As with many conservation projects, new discoveries are made as work progresses.
The contractors for the lantern repairs, Brown & Ralph, have provided an explanation as to what happened when they looked below the surface. What was revealed showed why this project is so crucial for the future of this historic building:
“Having removed the original weather-proofing from the lantern, several areas of suspected decay to the timber structure beneath were identified. Upon further investigation, it was found that some timbers were rotten and the structure weakened in these areas. This is thought to be the result of long term minor water ingress.
“Once the areas were identified, the Museum’s Structural Engineer worked with carpenters from Brown & Ralph to design a repair to the timber structure. This involved propping critical load-bearing timbers, cutting out rotten timber, forming joints and ‘letting in’ of new timber.
“The repairs were all worked out individually to cause as little interference as possible but maintain maximum strength throughout the structure. B&R were able to carry out all the repairs employing traditional timber joints. The replacement timber (some with sections as large as 300mm x 150mm) was selected from a trusted saw mill and used slow grown Douglas Fir to mimic the timber used when constructed originally.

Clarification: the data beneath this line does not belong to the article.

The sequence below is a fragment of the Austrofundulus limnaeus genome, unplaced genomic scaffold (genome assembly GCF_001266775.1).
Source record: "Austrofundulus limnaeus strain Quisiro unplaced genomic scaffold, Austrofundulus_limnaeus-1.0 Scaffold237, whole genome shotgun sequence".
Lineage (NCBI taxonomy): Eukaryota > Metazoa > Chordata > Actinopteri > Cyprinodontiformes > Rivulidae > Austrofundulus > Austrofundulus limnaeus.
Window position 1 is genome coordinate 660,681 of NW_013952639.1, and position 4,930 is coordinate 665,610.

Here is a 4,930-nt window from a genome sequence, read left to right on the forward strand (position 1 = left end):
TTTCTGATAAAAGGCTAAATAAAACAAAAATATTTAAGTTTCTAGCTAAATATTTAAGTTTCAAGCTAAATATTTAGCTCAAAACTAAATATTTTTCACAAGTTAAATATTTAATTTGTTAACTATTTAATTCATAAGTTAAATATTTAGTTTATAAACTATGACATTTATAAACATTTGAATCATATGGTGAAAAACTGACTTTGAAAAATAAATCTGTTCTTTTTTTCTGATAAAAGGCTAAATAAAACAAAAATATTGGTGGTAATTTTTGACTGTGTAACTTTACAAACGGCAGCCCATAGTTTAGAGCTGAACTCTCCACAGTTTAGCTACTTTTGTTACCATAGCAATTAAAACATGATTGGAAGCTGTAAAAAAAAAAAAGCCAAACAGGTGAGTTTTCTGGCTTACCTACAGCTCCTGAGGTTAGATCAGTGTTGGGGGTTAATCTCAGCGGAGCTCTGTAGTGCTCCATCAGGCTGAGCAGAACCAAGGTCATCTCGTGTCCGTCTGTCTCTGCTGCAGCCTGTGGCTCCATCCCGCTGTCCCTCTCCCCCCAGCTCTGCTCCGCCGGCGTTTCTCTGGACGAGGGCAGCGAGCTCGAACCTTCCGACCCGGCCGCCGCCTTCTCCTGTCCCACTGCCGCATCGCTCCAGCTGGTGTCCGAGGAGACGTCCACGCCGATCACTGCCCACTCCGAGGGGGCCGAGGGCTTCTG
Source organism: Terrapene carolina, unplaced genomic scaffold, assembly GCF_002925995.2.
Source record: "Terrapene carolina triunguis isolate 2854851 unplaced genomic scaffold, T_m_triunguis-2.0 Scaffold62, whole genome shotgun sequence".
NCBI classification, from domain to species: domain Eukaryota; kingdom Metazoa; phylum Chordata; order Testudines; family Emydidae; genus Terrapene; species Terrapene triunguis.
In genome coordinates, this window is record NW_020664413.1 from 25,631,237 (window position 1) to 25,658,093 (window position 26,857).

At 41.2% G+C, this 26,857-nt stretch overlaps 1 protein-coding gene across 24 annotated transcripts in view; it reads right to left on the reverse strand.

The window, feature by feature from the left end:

“As a result, the structure is back to full strength whilst maintaining the original aesthetics. It has since been re-boarded with similar Douglas Fir.”
Every now and again, an upcoming exhibition at the Fitzwilliam Museum provides a welcome opportunity to carry out much needed conservation treatment on important works from the Museum’s collection of paintings. While these works may in fact normally be on display in the permanent galleries, and their general state of preservation is stable and acceptable, they have not necessarily received further attention from the Museum’s conservators since they came into the collection many years ago.
Paintings sitting in the same spot on a gallery wall year after year are not usually scrutinised in the same way as works emerging into the light after a long period in storage. It is often a challenge to find the time and opportunity to look at something very familiar with fresh eyes! However, for each of the five paintings that were given a session of careful TLC by staff and students at The Hamilton Kerr Institute before entering this special exhibition, the visual changes resulting from the treatments were more drastic than initially anticipated. While the size, style and colour scheme in these works are in one sense quite different, they are also all depictions of tender moments between the Virgin Mary and the Christ Child, painted to serve as devotional pieces for private worshippers in the 15th and 16th centuries. The removal of discoloured varnish layers, mismatched overpaint and centuries of dirt, transformed the images and revealed paintings of even greater colouristic beauty and refinement than could be appreciated previously.